Wherever There Is Coca-Cola, There Are Jews
Our friend and hero (NOT) Mel Gibson asked this question recently to a LA County Deputy Sheriff and it got him in a lot of trouble - deservedly so.
Here in Tanzania, the only person who would even think of asking you such a question would be another Jew. As I explained a few weeks ago - Jews are just not on the radar screen here. Even with the Middle East all aflame. We just don't register.
But, it turns out that there is a nice little group of American Jews here in Tanzania - and we seem to all know each other, or at least have heard that so and so works with so and so who is Jewish. It is like we are constantly working on our Yom Kippur break fast guest list. I gather it often this way when a community is small.
But there is also an Israeli community here - about 40 people from 10 families. One of the families owns a Middle Eastern restaurant called Nargila. Jane and I ate there about two weeks ago and we went back tonight for some more top quality hummus and falafel.
When we sat down in the lounge area - done up as a Bedouin tent - the Israeli folk music was blasting. I must admit that I was looking for a reason to "come out" to these people, and I took my opportunity to do so when I told the waitress (who is also the owner's daughter) that the music reminded of my summer camp days.
"Ach... so you are Jewish?" She asked with a strong Israeli accent.
"Yes," I said.
"Well then, we will have to put you on The List," she responded.
Evidently there is a List. A List of Jews. A List of Jews in Tanzania - maintained by an Israeli family that has been living in Tanzania on and off for 24 years.
"We have Passover, Rosh Hashana, Yom Kippur and sometimes Hannuka," I was informed. "Last year we even had Rabbis."
Which leads me to a story I've been wanting to share...
You see Jaden and Rowan had a teacher, Rita, at the Temple pre-school in Washington, DC last year who has a son, Dan, who was a Fulbright scholar here in Dar. Come Passover, Rita was very worried about how Dan would get his fill of matzoh for the season and so she called the Chabad Lubavitchers to come and take care of his needs and those of the rest of the wayward Jews of Tanzania She told me this on the eve of my move to Tanzania and since I hadn't heard of the Chabad movement I looked it up online. According to Wikipedia:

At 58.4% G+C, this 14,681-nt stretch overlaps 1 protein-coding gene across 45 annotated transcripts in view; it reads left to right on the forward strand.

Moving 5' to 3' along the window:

If we are to believe this, the Chabad have Jewish emissaries strategically placed all over the world, just waiting for opportunities to help the rest of us be more Jewish. So, just days after Rita's desperate call to the Brooklyn Chabad brotherhood two Hassidic Rabbis were dispatched from their regional office in Kinshasa, "Democratic" Republic of Congo and arrived on Dan's doorstep in the staff housing section of the University of Dar es Salaam.
My friends, try to picture this. It is 90+ degrees and 100% humidity. Dan is at home in Dar es Salaam, Africa. There is a knock on the door. He opens the door to find two men in long black coats and heavy beards and hats - Lebavitcher Rabbis. Tanzanians on the street are staring - they can't imagine who these people from another planet are. The Rabbis invite themselves in and announce that they have arrived to help him and the Jews of Tanzania celebrate Passover. And as if to prove their readiness, they hand him a box of matzoh.
Personally, I would die.
But Dan knew just what to do. He called the Israelis. The ones with The List of Jews.
The next night, the Friday before Passover, all the Jews of Tanzania (well most of them at least - half the Israeli community evidently doesn't talk to the other half of the Israeli community - but that is a story for another day) showed up at the Nargila restaurant for Sabbath dinner, courtesy of the Chabads. Curiosity would have definitely driven me there, too, if I had already been in country. A few days later, they were also host to a 5-hour long Passover Seder. And the killer of it all is that the Rabbis brought 500 lbs of their own food with them. They couldn't eat a thing in Tanzania - it wouldn't have been kosher.
As soon as Passover was over, and the Jews of Tanzania had reconnected with their roots, the super Jews from Congo (well from Brooklyn via Congo) got back on the plane and all returned to normal here in Dar es Salaam. But mark my word, the next time the Chabads come through Dar, I'll be ready to join the rest of the Jews of Tanzania for an out-of-this-world cultural and religious experience. And I plan to take photos, too. Sabbath be damned!
Which brings me back to the Israelis with the restaurant. Jane and I ended up sitting with them for about 40 minutes after dinner this evening as they each smoked a full pack of Camels and peppered me with - what in another context - would have been inappropriate questions. (So you have kids? Where's their father? Are they going to end up marrying their half-brothers and sisters if they don't know who their father is? What if your daughter fell in love with her half-brother but didn't know it until it was too late?)
I think that perhaps Jane was a little bit surprised at their directness and the way they shared their strong opinions without censorship.
But not me.
I felt at home - with my peeps.
After all, I am on The List.